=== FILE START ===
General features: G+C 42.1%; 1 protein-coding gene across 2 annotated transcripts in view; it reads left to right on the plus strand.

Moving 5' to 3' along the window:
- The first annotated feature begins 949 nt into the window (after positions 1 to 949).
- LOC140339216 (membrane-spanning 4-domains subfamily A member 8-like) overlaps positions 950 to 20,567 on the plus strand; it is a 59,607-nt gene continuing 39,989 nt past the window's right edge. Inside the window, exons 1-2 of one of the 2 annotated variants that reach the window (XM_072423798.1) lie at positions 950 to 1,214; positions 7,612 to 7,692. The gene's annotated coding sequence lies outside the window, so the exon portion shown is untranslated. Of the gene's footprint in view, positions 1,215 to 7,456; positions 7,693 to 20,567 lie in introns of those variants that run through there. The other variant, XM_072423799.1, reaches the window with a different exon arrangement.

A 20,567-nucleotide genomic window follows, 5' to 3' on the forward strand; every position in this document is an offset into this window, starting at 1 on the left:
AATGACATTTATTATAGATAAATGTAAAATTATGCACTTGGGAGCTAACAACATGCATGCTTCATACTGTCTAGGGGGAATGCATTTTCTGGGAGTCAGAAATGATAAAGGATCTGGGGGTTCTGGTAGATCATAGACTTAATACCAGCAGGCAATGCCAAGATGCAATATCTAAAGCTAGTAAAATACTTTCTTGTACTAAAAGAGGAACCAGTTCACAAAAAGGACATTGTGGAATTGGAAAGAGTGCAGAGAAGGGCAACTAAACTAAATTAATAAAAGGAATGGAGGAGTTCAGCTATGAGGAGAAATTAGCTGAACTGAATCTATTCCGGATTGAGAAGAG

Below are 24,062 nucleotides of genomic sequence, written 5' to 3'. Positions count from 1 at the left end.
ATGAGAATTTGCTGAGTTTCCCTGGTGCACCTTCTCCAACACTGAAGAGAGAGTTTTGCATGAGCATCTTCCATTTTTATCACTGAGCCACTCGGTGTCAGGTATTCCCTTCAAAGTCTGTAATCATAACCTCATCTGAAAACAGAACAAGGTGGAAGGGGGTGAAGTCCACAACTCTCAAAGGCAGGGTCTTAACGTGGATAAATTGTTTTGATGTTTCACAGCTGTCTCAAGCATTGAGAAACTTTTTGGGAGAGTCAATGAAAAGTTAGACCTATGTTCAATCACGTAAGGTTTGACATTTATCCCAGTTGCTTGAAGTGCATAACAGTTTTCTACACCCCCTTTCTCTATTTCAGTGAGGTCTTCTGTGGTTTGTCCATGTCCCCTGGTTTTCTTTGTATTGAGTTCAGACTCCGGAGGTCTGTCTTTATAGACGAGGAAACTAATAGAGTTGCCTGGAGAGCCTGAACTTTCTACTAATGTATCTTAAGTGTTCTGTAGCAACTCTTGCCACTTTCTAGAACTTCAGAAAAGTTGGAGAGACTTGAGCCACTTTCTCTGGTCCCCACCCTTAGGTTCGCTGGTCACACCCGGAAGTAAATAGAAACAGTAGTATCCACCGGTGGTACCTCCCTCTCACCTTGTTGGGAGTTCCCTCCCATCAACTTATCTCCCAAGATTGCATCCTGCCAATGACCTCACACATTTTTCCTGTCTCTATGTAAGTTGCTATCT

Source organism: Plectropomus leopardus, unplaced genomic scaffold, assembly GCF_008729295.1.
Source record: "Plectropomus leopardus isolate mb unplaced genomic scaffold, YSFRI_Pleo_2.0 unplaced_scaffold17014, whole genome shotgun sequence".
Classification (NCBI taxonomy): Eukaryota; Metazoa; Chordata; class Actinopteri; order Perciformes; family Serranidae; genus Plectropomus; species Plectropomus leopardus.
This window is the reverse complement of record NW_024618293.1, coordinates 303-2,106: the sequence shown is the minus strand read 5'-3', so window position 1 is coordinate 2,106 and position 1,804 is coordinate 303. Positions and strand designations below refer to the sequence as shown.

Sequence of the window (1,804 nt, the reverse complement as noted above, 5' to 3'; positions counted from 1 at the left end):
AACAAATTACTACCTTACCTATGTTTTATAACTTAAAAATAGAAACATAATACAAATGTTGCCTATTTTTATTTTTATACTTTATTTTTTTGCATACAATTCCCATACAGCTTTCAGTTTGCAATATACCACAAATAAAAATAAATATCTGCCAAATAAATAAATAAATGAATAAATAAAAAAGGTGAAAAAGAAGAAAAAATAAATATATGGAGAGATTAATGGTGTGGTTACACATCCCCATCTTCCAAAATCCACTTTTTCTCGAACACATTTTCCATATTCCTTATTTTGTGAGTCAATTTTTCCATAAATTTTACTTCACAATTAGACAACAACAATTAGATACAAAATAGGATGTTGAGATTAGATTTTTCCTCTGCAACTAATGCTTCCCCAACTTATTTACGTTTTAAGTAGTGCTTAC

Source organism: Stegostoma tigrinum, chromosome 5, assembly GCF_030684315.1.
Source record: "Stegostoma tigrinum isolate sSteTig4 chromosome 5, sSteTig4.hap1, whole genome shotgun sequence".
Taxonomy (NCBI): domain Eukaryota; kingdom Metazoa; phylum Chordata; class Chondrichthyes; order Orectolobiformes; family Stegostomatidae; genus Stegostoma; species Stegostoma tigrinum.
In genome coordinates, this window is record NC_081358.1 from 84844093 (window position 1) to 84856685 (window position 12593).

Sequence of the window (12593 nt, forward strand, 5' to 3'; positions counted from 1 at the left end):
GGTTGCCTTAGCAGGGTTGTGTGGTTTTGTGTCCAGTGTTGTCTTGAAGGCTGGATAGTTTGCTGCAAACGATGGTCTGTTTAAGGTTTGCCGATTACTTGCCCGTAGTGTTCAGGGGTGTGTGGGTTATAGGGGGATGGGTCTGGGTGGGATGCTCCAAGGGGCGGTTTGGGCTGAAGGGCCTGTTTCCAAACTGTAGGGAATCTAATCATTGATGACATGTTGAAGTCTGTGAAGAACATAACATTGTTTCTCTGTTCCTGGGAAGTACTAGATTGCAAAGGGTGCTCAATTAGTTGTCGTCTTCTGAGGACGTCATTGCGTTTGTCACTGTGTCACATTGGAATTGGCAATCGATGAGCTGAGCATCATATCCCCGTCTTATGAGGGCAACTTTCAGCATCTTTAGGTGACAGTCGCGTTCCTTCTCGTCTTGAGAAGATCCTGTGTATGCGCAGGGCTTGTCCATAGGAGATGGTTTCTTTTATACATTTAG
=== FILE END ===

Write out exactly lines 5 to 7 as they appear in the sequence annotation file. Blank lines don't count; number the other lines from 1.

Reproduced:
A 20,567-nucleotide genomic window follows, 5' to 3' on the forward strand; every position in this document is an offset into this window, starting at 1 on the left:
AATGACATTTATTATAGATAAATGTAAAATTATGCACTTGGGAGCTAACAACATGCATGCTTCATACTGTCTAGGGGGAATGCATTTTCTGGGAGTCAGAAATGATAAAGGATCTGGGGGTTCTGGTAGATCATAGACTTAATACCAGCAGGCAATGCCAAGATGCAATATCTAAAGCTAGTAAAATACTTTCTTGTACTAAAAGAGGAACCAGTTCACAAAAAGGACATTGTGGAATTGGAAAGAGTGCAGAGAAGGGCAACTAAACTAAATTAATAAAAGGAATGGAGGAGTTCAGCTATGAGGAGAAATTAGCTGAACTGAATCTATTCCGGATTGAGAAGAG

Below are 24,062 nucleotides of genomic sequence, written 5' to 3'. Positions count from 1 at the left end.